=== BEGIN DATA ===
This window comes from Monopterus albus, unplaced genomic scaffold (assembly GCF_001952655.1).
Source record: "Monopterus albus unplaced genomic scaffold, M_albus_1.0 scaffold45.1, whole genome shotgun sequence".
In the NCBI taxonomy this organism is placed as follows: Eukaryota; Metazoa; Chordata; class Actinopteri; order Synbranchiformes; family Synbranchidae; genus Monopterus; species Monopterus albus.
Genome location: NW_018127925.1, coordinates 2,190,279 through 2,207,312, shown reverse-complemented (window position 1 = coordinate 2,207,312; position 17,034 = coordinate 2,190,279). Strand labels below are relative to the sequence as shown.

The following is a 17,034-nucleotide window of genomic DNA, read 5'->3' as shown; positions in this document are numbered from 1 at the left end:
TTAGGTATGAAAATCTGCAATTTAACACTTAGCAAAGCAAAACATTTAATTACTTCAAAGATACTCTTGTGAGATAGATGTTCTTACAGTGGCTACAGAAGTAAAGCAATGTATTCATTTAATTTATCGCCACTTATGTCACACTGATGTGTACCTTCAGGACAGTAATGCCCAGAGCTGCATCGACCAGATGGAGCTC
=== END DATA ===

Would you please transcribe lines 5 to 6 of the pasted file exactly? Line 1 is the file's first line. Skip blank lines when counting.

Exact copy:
The following is a 17,034-nucleotide window of genomic DNA, read 5'->3' as shown; positions in this document are numbered from 1 at the left end:
TTAGGTATGAAAATCTGCAATTTAACACTTAGCAAAGCAAAACATTTAATTACTTCAAAGATACTCTTGTGAGATAGATGTTCTTACAGTGGCTACAGAAGTAAAGCAATGTATTCATTTAATTTATCGCCACTTATGTCACACTGATGTGTACCTTCAGGACAGTAATGCCCAGAGCTGCATCGACCAGATGGAGCTC